Bird's-eye view of L&D challenges

By Chris Littlewood

2 minute read

In preparation for Learning Technologies conference 2019 our Solution Architect Toby Harris characterised nine problems we see big companies wrestling with.

In this blog I’ll pick on three of them to illustrate what learning analytics can tell us as we try to solve them.

Challenge 1: enabling digital transformation

The obvious response to the advances in capability evident and expected in predictive analytics, deep learning and AI is to try and build the technical skills needed to develop and manage them. But maybe that approach is a bit like hiring a semiconductor physicist because computers use chips. As Toby points out, the technological advances drive at least as great a need for soft skills, to manage and augment technical skills.

What’s more, learners are already on board with this. In L&D Filtered, the instance of our LXP focussed on supporting professionals in the corporate learning sector, learners are well provided with technically-focused content. In fact ‘Technology & Systems’ is the capability best-provided for in the library, meaning it’s the most common ‘tag’ applied to content. But when we look at what learners engage with, it’s soft skills that have the edge. 'Leadership & Change', 'Commercial Awareness' and 'Project Management' all leapfrog the technical content.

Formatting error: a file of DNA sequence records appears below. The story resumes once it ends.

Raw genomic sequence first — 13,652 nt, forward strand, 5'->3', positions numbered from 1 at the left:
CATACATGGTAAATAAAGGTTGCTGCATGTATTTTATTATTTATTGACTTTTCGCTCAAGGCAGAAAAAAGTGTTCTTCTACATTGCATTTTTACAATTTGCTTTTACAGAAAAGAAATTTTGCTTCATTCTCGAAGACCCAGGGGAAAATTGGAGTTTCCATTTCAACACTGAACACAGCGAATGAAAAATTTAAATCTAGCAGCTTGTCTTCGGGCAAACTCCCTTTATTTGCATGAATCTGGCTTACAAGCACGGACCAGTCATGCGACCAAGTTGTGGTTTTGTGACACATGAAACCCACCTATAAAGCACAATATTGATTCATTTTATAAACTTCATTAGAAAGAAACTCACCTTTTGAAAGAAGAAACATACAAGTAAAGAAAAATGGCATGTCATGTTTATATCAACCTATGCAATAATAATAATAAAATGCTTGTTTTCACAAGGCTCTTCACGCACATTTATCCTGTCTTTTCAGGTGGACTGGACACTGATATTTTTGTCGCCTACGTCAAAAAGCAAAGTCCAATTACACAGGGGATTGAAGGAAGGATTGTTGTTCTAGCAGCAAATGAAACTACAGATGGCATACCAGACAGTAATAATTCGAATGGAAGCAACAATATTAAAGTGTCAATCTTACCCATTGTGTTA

Challenge 2: not enough time in the day

Famously, we spend little time focused on deliberate learning. Urgent priorities drive out important ones, and the lack of certainty on the return-on-investment that training delivers means it can be hard to carve out time to build skills.

But not all time is equal. There are opportunities to learn in the shoulders of the working day which aren’t suited to urgent work tasks, but which can allow time for development. And again, learners already know this.


If we examine when learners engage with content via Filtered, we can see those opportunities - on the journey home for example, or as evening reading. As L&D professionals we can work with the grain of the working week and day, and provide content that is a good fit (in length, format and subject matter) to the shape of the opportunity.

Challenge 3: our valuable content library isn’t getting used

In his article Toby highlights a common challenge, that great content can remain buried in a learning management system because it is not well tagged. It’s actually even worse than that: tagging is often not sufficient to solve the problem. Depending on which metric we look at, 80-95% of engagement with Filtered recommendations occurs with content that is high-up in our prioritisation for the learner. That is, with content we have pulled out from the library and elevated to the learner’s attention. Unprioritised content is unlikely to attract learners, despite the fact that the whole library is a webpage-scroll away. If you want to be sure learners use content, you need not only to label it well, and sign-post it, but make sure it’s given prominence.

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